… was formed 62 years ago today by combining the much smaller national park established in 1929 (which included just the Tetons and the lakes) and the Jackson Hole National Monument established in 1943. Today the park includes nearly 310,000 acres.
Located in northwestern Wyoming, Grand Teton National Park protects stunning mountain scenery and a diverse array of wildlife. The central feature of the park is the Teton Range — an active, fault-block, 40-mile-long mountain front. The range includes eight peaks over 12,000 feet (3,658 m), including the Grand Teton at 13,770 feet (4,198 m). Seven morainal lakes run along the base of the range, and more than 100 alpine lakes can be found in the backcountry.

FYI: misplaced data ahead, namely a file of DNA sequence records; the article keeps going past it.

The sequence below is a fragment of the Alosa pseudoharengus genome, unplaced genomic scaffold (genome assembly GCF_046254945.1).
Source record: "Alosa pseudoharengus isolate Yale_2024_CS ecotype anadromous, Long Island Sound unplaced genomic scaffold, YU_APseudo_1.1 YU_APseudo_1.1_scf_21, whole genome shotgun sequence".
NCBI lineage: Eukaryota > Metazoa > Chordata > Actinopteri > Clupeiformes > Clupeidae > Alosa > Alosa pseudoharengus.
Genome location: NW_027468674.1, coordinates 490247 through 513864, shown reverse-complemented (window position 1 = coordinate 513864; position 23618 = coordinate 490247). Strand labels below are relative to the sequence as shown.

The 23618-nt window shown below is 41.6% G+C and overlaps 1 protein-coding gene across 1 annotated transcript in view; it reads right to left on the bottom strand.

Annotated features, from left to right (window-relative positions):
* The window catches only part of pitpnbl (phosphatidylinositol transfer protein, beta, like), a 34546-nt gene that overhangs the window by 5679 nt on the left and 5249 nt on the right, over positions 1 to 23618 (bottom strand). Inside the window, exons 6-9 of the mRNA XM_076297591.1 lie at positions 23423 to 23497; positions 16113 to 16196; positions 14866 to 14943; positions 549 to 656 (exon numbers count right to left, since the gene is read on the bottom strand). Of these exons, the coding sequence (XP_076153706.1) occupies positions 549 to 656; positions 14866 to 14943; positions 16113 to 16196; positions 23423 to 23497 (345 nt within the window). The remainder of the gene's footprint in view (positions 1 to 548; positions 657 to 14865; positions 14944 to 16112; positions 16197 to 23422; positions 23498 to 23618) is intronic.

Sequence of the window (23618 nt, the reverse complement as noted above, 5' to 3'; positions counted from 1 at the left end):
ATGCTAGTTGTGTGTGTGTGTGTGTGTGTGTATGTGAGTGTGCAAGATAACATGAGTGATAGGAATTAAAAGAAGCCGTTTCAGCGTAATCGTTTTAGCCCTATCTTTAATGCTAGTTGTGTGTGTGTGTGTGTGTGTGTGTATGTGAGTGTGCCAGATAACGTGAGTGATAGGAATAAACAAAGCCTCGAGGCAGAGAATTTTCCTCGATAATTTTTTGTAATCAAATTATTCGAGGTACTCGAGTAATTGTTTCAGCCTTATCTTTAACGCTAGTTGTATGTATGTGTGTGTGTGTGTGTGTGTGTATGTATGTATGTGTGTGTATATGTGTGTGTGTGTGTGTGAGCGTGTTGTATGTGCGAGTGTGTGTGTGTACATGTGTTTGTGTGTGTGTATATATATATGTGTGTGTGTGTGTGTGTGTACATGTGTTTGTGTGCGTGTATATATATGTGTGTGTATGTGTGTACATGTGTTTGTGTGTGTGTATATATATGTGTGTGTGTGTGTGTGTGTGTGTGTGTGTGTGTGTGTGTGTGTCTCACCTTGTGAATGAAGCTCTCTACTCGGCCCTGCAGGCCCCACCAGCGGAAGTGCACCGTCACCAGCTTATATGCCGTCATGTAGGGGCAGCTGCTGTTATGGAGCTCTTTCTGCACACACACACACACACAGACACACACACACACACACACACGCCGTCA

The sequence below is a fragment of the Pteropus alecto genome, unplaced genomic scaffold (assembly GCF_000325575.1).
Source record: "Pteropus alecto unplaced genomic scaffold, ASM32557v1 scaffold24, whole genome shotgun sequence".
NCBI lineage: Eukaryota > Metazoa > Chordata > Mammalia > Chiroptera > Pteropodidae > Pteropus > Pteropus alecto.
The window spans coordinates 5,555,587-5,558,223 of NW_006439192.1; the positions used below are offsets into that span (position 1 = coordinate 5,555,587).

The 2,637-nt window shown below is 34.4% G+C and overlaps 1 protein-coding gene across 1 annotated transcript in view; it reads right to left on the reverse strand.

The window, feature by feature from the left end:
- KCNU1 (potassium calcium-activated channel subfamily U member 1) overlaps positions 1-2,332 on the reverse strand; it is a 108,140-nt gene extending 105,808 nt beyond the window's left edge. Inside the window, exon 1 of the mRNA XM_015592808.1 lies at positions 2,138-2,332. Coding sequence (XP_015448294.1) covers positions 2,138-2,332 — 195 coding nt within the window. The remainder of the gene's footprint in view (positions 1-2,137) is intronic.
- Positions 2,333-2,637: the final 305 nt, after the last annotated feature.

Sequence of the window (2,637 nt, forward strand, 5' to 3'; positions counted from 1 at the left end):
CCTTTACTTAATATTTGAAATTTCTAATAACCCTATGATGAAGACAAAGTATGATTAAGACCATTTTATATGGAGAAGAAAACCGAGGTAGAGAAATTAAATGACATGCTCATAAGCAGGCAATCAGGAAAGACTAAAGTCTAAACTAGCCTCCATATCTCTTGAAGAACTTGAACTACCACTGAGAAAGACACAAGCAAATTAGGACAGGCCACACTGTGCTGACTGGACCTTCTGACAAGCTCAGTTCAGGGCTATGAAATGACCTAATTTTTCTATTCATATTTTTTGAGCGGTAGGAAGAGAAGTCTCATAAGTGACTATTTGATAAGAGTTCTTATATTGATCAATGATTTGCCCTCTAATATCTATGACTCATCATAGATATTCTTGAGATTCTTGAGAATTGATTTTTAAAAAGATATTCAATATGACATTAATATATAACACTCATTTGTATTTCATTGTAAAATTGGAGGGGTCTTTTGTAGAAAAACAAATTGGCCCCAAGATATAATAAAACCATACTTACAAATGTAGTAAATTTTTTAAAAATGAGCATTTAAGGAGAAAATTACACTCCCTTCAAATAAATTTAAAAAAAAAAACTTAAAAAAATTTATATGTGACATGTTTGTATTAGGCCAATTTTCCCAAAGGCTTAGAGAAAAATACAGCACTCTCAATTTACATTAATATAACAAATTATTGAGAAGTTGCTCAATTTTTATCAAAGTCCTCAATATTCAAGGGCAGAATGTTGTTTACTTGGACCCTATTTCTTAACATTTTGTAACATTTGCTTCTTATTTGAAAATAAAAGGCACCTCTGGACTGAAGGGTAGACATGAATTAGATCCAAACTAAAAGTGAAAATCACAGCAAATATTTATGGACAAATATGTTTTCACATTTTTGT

Elk, moose, pronghorn, mule deer, and bison are commonly seen in the park. Black bears are common in forested areas, while grizzlies are occasionally observed in the northern part of the park. More than 300 species of birds can be observed, including bald eagles and peregrine falcons.